Apple limiting macOS Monterey features on Intel Macs

Apple limiting macOS Monterey features on Intel Macs

The newest version of macOS includes a lot of exciting features, but some of them are only compatible with the new M1 silicon. It's a little strange, given that M1 Macs only account for a small percentage of Apple's user base. It seems unwise to abandon Intel-based Mac users.

Apple shines at publicizing its new hardware and software. Craig Federighi demonstrated this ability as the opening keynote speaker for Apple's WWDC 2021 conference. In macOS Monterey, features like Live Text, Universal Control, and detailed 3D maps were highlighted as must-haves. There is, however, a catch.

Many of Monterey's hype-worthy features are incompatible with Intel-based Macs, which Federighi did not mention during the announcement. This truth was discovered after reading the fine print footnotes on Apple's Monterey preview website, which was published on Monday following the presentation.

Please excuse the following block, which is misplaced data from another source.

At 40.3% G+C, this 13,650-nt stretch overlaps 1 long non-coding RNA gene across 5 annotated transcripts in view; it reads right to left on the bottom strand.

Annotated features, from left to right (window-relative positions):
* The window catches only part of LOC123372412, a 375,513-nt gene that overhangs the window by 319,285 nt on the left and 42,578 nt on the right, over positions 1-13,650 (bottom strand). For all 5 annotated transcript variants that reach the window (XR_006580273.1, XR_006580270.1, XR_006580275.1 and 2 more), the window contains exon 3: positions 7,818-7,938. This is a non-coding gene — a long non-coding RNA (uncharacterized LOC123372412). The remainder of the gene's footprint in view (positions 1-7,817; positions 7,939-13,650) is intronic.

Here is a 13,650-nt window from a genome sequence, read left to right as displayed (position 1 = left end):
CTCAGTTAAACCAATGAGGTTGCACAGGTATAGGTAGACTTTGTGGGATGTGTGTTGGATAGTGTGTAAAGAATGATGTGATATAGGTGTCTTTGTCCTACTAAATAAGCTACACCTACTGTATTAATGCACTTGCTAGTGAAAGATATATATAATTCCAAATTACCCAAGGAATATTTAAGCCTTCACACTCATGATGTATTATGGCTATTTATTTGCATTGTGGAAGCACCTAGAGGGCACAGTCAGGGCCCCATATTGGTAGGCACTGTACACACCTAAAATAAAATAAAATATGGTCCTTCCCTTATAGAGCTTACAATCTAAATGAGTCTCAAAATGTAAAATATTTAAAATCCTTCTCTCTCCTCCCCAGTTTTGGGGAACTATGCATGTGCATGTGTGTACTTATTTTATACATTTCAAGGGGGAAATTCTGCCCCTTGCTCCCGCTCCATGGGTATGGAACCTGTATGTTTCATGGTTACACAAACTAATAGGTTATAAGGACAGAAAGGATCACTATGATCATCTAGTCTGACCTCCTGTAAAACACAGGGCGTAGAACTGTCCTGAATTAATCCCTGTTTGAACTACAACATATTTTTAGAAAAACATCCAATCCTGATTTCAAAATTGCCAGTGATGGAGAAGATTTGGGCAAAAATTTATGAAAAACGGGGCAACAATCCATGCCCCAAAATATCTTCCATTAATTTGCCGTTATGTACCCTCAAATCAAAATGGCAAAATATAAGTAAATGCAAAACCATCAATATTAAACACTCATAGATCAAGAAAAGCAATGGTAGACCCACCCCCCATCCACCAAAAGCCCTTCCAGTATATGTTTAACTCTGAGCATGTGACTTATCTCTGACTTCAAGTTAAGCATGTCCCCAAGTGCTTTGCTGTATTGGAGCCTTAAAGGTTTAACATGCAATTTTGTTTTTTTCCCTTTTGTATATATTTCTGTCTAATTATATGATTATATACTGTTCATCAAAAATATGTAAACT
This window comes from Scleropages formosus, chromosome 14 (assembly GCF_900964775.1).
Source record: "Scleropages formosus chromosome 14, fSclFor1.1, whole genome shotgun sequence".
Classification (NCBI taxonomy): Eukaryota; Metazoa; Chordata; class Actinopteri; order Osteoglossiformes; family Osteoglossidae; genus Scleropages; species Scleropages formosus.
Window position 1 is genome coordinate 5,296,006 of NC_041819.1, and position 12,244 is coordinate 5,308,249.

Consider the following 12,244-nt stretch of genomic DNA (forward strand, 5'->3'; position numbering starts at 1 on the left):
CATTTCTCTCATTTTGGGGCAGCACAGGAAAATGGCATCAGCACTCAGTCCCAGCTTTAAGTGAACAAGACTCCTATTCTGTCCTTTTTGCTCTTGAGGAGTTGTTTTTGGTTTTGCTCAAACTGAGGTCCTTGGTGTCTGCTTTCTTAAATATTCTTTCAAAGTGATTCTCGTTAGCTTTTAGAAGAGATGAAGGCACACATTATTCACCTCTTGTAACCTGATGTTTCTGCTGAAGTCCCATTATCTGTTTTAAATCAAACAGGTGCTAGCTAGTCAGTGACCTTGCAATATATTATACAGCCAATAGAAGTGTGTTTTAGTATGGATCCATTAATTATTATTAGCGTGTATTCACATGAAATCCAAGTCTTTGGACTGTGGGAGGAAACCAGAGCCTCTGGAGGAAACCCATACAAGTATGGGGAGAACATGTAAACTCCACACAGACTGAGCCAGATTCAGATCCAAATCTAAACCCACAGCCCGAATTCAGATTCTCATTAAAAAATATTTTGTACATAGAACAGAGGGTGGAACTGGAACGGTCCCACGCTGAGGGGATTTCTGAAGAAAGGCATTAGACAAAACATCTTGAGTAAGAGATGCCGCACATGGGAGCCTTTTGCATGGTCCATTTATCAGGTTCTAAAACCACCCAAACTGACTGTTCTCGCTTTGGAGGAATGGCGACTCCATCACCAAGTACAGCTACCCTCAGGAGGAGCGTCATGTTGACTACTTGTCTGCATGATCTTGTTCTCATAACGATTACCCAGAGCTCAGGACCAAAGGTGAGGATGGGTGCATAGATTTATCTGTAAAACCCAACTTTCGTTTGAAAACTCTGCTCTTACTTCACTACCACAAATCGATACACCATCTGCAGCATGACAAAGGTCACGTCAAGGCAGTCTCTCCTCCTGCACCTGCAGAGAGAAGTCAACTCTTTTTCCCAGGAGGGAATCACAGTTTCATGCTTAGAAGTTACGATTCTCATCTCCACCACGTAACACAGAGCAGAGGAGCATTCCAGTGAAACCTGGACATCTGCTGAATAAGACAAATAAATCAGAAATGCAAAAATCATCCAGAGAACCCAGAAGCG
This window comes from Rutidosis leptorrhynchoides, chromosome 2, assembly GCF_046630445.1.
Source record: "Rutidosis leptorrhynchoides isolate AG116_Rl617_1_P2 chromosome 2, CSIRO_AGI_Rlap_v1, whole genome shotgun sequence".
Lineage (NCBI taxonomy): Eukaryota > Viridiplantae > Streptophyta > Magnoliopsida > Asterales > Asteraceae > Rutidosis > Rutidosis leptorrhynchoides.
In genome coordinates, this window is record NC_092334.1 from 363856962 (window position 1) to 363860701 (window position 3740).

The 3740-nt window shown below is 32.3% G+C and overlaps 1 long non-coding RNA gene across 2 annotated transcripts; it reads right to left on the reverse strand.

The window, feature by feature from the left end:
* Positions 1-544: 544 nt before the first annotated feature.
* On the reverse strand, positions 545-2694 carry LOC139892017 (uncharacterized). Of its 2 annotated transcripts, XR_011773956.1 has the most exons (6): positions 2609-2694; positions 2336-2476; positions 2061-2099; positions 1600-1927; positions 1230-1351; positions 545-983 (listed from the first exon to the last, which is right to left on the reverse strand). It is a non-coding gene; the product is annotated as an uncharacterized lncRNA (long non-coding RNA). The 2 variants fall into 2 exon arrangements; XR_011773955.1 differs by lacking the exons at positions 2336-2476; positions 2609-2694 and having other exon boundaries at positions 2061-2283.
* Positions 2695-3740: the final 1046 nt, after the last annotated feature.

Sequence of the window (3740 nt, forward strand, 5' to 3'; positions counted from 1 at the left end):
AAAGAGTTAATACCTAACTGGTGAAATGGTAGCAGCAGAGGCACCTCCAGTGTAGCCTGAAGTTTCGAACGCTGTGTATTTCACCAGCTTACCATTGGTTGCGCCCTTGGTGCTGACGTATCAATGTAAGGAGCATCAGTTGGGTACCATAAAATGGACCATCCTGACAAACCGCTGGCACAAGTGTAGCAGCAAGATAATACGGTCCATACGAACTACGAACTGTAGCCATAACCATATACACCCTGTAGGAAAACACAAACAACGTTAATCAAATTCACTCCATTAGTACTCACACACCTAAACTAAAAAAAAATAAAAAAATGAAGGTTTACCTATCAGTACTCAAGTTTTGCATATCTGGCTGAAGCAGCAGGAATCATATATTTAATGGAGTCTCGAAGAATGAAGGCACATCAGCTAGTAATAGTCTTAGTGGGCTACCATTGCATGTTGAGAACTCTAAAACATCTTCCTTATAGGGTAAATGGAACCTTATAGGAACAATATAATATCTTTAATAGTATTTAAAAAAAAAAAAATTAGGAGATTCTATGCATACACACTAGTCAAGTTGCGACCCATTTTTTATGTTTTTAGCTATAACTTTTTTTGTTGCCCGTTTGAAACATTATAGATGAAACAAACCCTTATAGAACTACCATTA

While the latest version of the Mac operating system will work on earlier Intel Macs, several features, such as those stated above, will be missing, with the exception of Universal Control. Apple also listed the following as incompatible:

  • FaceTime's portrait mode
  • The interactive globe in Maps
  • No-time-limit on-device dictation

While this isn't a deal-breaker, it's disappointing that Monterey's full capability will be limited to those having M1 Macs. The first Macs with in-house silicon came in the fall of last year, and Apple has yet to transition the rest of its range to the new SoCs, though they are working quickly to do so. Customers that have just purchased or slightly older hardware have less motivation to upgrade to Monterey now.

Monterey does, after all, come with several other amazing features. When an app uses your microphone, Control Center now displays a recording indicator. The Shortcuts function for automating tasks, as well as "AirPlay to Mac," will operate with Intel chips. However, unlike the others, Federighi did not proclaim these as "must-haves."

Apple is clearly aiming macOS toward the future of its devices. That's just a shame the company did so when just a small portion of its user base can benefit from it.

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